I had become involved with someone who embodied the essence of the “other,” alien in so many respects, who had engaged with me in a most intimate manner. I found myself bearing witness to her suffering in a way that somehow penetrated the layers of her clothing and the boundaries of my existence.

Now I understood in the moment and at a more intense level, something about why people are reluctant to get involved: I did not know what to do. How could I respond to her? What was right? Should I leave it at this or did I need to do something for her . . . and for me. The only thing I could think of was to respond in kind. I decided to write back.

Tearing off a piece of paper from a newspaper in my hand, I took my pen out of my shirt pocket and wrote to her: “I am so sorry for your pain and loneliness. It must hurt terribly. May God be with you and bless you.” My note was a totally uncharacteristic thing for me to write. It was the first time I ever told anyone anything about being comforted by God. Later, in reflecting on what was at first a feeling of embarrassment about having written to her about God blessing her, I thought that it was appropriate and perhaps necessary to call to a higher power to help since I felt so limited, even impotent, in the situation. The depth of her alienation and pain needed to be met by an equally deep capacity for love and compassion. Maybe it was some other power speaking through me at that moment. It was certainly a form of archetypal experience, as if I became gripped in that instant by something larger than myself. Somehow I knew the pain in this person was so great, and the isolation so overwhelming, that it needed to be met by something much more encompassing than what any mortal could provide. Perhaps I knew that the only force in the universe that could ease her pain was a supernatural and unbounded loving one.

She read my note furtively after I handed it to her. The crying, which had been decreasing in intensity, turned into sniffles, and then she was calm. We never spoke. The bus continued down Geary Boulevard, rocking us all back and forth. I looked at her, wondering if behind the dark glasses she was looking back at me. It was impossible to tell.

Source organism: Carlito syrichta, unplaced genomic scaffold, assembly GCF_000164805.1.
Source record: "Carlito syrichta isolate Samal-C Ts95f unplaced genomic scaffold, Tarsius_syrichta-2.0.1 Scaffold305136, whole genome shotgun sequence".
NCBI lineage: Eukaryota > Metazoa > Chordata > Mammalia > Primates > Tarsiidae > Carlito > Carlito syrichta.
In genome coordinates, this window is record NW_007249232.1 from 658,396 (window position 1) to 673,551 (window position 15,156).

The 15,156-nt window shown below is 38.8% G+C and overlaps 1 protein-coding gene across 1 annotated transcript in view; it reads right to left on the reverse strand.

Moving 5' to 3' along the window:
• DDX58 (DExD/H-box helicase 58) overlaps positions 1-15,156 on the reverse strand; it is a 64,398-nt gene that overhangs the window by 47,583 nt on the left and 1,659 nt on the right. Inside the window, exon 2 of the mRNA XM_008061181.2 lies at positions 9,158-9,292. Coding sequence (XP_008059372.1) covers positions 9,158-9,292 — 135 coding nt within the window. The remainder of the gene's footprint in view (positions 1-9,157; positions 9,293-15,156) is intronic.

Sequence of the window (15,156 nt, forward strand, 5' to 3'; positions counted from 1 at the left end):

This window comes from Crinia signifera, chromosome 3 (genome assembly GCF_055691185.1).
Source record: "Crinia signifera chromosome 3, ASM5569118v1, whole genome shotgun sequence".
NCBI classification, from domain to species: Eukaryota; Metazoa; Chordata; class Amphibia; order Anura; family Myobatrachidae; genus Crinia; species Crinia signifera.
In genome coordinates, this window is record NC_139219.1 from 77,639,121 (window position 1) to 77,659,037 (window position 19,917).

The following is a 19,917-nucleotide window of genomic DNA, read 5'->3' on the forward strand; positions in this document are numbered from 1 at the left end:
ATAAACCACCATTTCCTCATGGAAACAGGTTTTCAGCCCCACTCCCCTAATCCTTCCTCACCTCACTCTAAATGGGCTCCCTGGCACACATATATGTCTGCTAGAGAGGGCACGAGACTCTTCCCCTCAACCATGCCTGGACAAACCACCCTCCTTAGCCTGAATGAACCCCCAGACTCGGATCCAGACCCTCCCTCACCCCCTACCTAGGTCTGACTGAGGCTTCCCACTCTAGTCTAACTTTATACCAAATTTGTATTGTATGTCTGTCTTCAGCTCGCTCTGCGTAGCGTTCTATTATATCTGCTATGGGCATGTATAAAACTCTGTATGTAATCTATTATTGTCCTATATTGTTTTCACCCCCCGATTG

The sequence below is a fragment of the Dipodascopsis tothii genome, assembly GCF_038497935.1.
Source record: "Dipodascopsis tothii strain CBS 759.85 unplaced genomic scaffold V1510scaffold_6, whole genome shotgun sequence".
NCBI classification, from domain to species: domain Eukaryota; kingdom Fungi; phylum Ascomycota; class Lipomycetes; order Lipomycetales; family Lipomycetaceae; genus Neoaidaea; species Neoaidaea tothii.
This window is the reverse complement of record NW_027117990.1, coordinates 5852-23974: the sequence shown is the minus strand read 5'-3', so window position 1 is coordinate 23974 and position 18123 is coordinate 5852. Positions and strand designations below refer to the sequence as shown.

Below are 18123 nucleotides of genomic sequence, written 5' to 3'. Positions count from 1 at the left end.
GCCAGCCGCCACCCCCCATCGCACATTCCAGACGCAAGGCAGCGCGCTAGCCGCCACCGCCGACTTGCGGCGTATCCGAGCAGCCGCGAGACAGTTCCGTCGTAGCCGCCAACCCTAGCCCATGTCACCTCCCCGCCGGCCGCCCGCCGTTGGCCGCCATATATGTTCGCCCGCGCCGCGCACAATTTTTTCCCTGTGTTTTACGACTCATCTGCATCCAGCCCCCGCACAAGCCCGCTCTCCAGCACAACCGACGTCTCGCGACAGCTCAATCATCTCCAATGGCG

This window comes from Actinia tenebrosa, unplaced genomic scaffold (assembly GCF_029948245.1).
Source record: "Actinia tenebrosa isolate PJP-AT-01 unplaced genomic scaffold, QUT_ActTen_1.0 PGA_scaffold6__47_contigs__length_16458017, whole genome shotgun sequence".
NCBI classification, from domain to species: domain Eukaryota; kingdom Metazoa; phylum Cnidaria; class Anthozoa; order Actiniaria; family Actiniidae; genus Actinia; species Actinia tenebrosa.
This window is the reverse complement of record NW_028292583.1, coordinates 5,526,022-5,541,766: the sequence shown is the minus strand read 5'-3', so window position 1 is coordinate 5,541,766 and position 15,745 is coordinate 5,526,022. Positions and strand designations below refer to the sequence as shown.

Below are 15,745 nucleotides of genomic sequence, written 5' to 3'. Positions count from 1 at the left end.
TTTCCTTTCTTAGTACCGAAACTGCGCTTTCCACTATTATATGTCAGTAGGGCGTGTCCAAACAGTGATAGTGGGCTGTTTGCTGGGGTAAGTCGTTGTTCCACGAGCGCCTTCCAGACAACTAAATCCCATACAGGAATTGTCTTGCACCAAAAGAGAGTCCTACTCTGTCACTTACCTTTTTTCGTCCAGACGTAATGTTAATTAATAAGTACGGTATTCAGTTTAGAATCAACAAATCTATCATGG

A few minutes later my stop approached and I got up to exit the bus. Thoughts ran through my mind that she might be provoked by my note, or by my leaving – that she could even turn on me and attack. Of course, no such thing happened. As I got off the bus, I felt that I had just had one of the more transcendent experiences of my life. I watched her through the window as the bus pulled away.

The encounter brought forth a reaction I simply could not ignore. Maybe it was the quality of the cry, its intensity or its primordial nature. After all, this woman sounded like a helpless baby. Perhaps it was more that her suffering was not kept private, not confined. These cries came out of her, flooding the space, and permeating me. Maybe it was something about my own history of alienation and isolation that she tapped into, my own all-too-human experience of feeling rejected, alone, and abandoned.

I think this experience has something important to say about the hidden dimensions of the interactive field between the “haves” and “have nots.” It shows the awkwardness, how the interaction is without definite rules and roles, and so more apt to generate anxiety. It was intrusive since in my mostly well organized world I do not seek out experiences with impoverished, psychotic strangers. It also illustrates how the plight of the sufferer contains projected elements of the experience of the more “fortunate” among us. The cry of the bus lady pierced me because it was, in a sense, my cry. It was, in this way, thoroughly compelling.
Could I have ignored her? I suppose so. That is, after all, what the other people on the bus did. Initially, it was my impulse too, since I did not want to get involved. By doing so I entered a situation with a myriad of dangers that flooded my mind.

I think, however, if I had not responded to this woman on the bus I would have risked losing contact with a part of myself she was showing me. From analytical psychology, we know that the path toward greater wholeness, the individuation process, involves the discovery and integration of the opposite, of the unconscious counterpart of the accentuated aspect of consciousness. In the case of the poor, the shadow of the “haves,” needed for wholeness, is contained in the image of the “have nots.” Holding the counterbalancing side of the psyche can be seen as the gift of the “have nots.” Even more than this, though, is that we “haves” are elevated by the exercise of compassion and diminished by selfishness. We are each capable of relating to beggars as if they were invisible. However, in choosing a caring orientation toward the less fortunate we not only serve ourselves but also contribute at least a bit so the world tilts a little more toward love rather than indifference.

The bus lady’s pain summoned a common bond that links us together and was literally crying out for attention. It challenged the anonymity of modern urban life and drew the two of us into an intimate encounter that bridged two worlds. To ignore that connection is to lose all, and sink cynically into self-absorption and isolation. To respond to it, to risk engagement, is to reaffirm for ourselves and others our basic humanity and intrinsic connectedness.

Sullivan, H. S. (1953). The Interpersonal Theory of Psychiatry. New York: W.W. Norton & Company.
Trattner, W. I. (1974). From Poor Law to Welfare State: A History of Social Welfare in America. New York: The Free Press.

Steve Zemmelman, Ph.D.
2142 Sutter Street, Suite 4
San Francisco, CA 94115
August 18, 2003